19 JULY 1979 — As is so often the case in the period between the violent overthrow of one government and the assumption of power of its successor, chaos reigned in much of Managua after Somoza’s departure prior to the Sandinistas’ taking control. (Remember Baghdad after the March 2003 U.S. invasion?) In the photograph above, street kids rummaged through the National Guard bunker from where Somoza once ruled the country as if it were his private estate.
It was a sketchy time for journalists covering the conflict. The National Guard, defeated and humiliated, was disbanding and running for cover just ahead of Sandinista fighters making their way to the capital. We journalists were concerned the guardsmen would lash out at us, as they saw journalists reporting on human rights abuses as one reason that much of the Western world had turned against their boss. So on the morning that I entered Somoza’s bunker to make this picture, I was concerned when two guardsmen — now in civilian clothes — called out at me to approach them. They were nervous. Shirts wet with perspiration. I knew this could be very, very bad.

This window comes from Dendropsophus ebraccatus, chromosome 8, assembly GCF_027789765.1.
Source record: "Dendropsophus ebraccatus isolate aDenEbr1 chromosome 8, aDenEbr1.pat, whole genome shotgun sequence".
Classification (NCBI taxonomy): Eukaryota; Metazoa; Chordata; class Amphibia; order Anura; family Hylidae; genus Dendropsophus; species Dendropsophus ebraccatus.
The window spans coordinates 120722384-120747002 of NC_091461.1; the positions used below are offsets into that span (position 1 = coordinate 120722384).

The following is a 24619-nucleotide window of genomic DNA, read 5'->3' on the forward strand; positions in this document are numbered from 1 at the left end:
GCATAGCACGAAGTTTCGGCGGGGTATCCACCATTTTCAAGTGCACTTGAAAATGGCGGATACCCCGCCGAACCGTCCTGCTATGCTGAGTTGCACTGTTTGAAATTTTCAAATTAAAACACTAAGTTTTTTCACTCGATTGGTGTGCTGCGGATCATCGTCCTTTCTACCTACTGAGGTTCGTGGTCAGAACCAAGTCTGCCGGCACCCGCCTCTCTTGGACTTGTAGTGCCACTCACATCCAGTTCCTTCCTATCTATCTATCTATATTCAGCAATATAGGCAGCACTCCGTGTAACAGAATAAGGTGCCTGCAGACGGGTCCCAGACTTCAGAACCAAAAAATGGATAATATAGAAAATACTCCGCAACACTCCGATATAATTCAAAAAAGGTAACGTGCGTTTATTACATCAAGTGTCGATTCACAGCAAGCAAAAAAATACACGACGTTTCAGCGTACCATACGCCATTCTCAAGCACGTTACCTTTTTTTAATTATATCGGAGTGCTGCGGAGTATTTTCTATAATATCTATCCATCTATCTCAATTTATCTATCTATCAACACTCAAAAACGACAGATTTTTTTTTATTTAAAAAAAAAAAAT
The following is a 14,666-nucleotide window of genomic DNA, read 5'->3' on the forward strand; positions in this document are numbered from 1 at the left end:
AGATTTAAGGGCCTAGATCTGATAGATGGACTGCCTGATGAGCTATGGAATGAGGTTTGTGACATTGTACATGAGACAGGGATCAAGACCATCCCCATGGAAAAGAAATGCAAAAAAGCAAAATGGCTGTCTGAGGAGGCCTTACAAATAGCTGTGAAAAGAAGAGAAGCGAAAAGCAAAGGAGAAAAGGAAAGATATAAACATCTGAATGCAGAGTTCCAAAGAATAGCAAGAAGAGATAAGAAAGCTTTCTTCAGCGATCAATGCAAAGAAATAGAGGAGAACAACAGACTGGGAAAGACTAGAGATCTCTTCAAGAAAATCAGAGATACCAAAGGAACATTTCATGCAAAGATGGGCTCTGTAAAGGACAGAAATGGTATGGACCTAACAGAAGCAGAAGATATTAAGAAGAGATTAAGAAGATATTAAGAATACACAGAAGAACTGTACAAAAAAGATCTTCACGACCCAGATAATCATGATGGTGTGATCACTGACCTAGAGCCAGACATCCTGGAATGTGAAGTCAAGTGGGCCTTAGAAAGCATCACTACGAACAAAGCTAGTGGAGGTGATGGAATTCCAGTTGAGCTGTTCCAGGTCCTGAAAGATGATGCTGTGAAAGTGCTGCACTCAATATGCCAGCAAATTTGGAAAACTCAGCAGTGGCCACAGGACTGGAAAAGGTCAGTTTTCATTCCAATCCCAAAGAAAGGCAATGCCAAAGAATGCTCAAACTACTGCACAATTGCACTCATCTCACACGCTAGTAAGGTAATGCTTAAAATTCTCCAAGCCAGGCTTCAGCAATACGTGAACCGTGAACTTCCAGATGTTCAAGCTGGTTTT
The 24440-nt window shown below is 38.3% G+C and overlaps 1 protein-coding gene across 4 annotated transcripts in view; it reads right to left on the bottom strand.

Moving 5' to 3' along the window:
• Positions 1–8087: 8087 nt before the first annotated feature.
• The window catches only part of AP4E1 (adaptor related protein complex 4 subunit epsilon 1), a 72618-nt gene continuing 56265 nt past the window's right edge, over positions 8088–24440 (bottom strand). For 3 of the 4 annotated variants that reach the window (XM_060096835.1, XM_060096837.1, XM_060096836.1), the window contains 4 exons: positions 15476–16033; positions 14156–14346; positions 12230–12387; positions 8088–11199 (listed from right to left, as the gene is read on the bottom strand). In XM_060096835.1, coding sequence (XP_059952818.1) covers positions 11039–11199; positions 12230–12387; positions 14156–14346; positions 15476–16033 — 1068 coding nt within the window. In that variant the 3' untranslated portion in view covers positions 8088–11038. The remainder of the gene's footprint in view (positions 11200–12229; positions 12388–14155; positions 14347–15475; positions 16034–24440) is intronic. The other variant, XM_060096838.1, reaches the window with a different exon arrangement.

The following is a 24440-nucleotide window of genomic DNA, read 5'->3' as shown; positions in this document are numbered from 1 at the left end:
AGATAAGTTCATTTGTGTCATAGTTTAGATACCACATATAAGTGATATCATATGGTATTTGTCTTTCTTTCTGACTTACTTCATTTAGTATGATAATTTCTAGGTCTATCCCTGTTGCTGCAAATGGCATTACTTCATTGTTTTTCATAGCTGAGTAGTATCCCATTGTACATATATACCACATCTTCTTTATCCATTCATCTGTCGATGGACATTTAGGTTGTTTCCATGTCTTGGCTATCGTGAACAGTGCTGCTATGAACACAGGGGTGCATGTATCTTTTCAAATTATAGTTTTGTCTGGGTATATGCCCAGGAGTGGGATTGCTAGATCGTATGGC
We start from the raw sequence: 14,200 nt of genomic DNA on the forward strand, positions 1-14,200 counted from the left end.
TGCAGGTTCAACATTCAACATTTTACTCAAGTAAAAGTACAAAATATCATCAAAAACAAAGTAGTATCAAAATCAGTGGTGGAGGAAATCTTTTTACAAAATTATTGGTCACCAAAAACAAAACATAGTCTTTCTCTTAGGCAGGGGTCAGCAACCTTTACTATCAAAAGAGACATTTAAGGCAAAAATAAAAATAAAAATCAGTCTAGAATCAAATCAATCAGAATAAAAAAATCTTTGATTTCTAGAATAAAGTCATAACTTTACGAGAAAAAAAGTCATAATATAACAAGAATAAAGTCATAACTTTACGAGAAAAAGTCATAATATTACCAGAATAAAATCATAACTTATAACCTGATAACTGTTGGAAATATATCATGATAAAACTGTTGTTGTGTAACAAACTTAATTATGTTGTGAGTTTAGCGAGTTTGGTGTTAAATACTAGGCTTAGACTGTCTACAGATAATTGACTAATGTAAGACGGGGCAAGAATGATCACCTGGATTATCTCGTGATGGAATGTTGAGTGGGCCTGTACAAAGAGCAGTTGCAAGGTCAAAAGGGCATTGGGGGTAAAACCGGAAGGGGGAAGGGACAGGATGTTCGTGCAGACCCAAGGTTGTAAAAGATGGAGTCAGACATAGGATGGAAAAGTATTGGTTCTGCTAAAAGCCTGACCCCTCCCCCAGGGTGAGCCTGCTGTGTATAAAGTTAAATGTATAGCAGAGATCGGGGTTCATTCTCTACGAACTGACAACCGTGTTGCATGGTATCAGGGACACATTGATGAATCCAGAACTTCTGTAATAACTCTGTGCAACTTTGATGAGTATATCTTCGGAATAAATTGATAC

So I walked with caution up to the car that they stood beside. And then they asked me to help push it. The battery was dead and they were trying to jump-start it. So one of the guardsmen pushed from the open driver’s side door, while I and the second pushed the vehicle from behind. That’s when I saw what was inside. And three decades later it still gives me a chill. The bloodied feet of one of their fellow soldiers sticking up from the floor in the back of the car. They were taking their dead with them.
The image making and storytelling skills I acquired during this conflict are the foundation of my role today as backpack journalist. As we mark the 30th anniversary of the Sandinista Revolution, I’m posting scans of some of the original images I made for UPI during that war, and explaining their significance. I do this in recognition and gratitude to the country and people who have given me so much. Thank you.